The state house doors have barely opened but CAM-friendly bills are already being docketed and sent on to health care and other committees for analysis. Unfortunately, legislators seem less than adept at critical thinking when it comes to perusing CAM legislation. To this point, I’ll start with an example from 2011: “Vertebral Subluxation Awareness Month” in Pennsylvania.

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Posted in: Chiropractic, Legal, Naturopathy, Politics and Regulation

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Iridology

There are many medical pseudosciences that persist despite a utter lack of either plausibility or evidence for efficacy. Some practices emerged out of their culture of origin, or out of the prevailing ideas of a pre-scientific age, while others were manufactured out of the imagination of perhaps well-meaning but highly misguided individual practitioners. They were just made up – homeopathy, for example, or subluxation theory.

Iridology belongs to this latter category – a system of diagnosis that was invented entirely by Ignatz Peczely, a Hungarian physician who first published his ideas in 1893. The story goes that Peczely as a boy found an owl with a broken leg. At the time he noticed a prominent black stripe in the iris of one eye of the owl. He nursed the bird back to health and then noticed that the black line was gone, replaced by ragged white lines. From this single observation Peczely developed the notion of iridology.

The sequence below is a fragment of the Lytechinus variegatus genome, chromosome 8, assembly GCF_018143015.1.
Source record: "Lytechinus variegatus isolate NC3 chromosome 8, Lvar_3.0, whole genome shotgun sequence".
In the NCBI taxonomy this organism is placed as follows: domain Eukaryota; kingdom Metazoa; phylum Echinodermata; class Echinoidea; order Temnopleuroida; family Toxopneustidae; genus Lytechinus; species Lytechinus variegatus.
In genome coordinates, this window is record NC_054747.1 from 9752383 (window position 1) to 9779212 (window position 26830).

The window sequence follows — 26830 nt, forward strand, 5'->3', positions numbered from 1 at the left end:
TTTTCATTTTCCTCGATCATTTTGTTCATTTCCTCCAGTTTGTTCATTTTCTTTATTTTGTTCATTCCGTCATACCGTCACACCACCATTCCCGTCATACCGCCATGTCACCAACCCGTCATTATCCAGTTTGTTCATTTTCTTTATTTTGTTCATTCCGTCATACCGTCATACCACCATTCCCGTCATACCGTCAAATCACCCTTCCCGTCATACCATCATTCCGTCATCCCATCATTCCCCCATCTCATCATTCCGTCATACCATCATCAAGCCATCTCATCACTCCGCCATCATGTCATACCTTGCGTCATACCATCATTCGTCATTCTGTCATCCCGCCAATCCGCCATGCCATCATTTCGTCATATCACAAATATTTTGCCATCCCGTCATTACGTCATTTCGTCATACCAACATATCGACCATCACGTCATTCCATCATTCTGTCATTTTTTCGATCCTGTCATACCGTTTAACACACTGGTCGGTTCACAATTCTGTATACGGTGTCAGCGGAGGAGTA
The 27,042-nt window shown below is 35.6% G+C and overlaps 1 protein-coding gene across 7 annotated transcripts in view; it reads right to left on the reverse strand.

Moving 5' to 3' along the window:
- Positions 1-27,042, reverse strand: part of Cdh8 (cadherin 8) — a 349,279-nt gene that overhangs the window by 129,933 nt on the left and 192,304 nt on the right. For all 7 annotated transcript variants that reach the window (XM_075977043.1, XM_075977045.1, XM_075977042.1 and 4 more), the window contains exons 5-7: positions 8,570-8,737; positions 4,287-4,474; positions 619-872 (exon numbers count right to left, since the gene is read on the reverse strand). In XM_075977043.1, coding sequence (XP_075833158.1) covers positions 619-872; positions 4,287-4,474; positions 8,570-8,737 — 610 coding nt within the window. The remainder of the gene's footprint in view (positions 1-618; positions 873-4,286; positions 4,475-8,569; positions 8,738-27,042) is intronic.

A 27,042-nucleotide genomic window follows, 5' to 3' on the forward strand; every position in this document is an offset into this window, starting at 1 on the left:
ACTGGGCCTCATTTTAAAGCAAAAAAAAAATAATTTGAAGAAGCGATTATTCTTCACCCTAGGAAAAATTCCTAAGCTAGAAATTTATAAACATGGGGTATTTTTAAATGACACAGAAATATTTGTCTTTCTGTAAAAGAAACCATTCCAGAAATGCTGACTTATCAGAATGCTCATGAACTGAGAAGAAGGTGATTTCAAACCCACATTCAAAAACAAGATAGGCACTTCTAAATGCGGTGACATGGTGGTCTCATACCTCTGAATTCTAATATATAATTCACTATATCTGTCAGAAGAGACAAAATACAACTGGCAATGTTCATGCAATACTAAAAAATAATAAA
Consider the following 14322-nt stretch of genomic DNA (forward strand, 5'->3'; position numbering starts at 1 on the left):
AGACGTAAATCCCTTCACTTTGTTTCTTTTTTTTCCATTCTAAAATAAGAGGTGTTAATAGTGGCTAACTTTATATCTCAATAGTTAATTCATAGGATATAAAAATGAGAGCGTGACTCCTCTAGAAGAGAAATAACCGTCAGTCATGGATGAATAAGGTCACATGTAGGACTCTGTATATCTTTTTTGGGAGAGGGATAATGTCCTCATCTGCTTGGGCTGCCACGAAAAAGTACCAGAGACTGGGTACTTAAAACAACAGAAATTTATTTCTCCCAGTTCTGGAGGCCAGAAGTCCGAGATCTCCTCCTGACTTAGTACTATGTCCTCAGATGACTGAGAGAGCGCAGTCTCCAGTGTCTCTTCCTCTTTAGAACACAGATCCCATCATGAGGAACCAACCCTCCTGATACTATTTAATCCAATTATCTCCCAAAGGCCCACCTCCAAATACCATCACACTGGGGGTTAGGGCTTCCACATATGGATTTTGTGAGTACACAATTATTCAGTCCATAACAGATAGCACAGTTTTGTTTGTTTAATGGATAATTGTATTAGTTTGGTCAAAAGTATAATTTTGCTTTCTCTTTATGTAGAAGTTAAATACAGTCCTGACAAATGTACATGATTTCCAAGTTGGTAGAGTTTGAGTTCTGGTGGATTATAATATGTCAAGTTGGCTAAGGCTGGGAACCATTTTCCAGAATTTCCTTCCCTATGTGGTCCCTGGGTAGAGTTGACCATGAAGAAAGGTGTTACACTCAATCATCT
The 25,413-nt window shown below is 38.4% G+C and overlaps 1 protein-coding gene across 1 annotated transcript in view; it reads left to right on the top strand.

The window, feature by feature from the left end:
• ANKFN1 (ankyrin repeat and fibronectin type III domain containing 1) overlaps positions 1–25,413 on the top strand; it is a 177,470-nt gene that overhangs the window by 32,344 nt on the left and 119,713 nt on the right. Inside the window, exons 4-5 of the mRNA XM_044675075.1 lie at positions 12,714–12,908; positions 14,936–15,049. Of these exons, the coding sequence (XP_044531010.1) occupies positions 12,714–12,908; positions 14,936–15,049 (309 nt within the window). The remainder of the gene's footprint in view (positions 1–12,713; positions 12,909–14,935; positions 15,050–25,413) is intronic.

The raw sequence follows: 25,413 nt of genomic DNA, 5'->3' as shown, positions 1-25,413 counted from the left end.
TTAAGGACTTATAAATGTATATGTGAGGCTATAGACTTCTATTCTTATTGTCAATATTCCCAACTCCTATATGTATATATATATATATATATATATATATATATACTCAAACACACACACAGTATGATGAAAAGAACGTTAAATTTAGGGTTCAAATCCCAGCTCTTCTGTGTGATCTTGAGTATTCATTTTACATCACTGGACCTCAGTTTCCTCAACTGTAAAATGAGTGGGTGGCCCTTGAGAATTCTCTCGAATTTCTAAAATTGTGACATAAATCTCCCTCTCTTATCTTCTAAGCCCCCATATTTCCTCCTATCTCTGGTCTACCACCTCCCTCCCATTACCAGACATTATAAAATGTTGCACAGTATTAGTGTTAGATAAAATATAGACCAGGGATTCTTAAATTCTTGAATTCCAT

Peczely’s idea was that the iris maps to the rest of the body in some way, and therefore the flecks of color in the iris reflect the state of health of the various body parts. This basic approach to diagnosis or treatment is called the homunculus approach – the idea that one part of the body maps to the rest of the body, including the organ systems. Reflexology, auricular acupuncture, and even straight chiropractic follow this approach.

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Posted in: Naturopathy, Science and Medicine

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Alas poor Craniosacral. A SCAM of infinite jest, of most excellent fancy.

It is hard to Sokalize alternative medicine. The closest has been buttock reflexology/acupuncture, but that is a tame example.  Given the propensity for projections of the human body to appear on the iris, hand, foot, tongue, and ear, postulating a similar pattern on the buttocks are simple variations on a common SCAM (Supplements, Complementary and Alternative Medicine) theme. The buttocks?  Not really different from any of the other focal acupunctures.  Most of SCAM does not concern itself with application of reality  and physiology, anatomy, biochemistry, etc can all be expected to be ignored with virtually all SCAM modalities.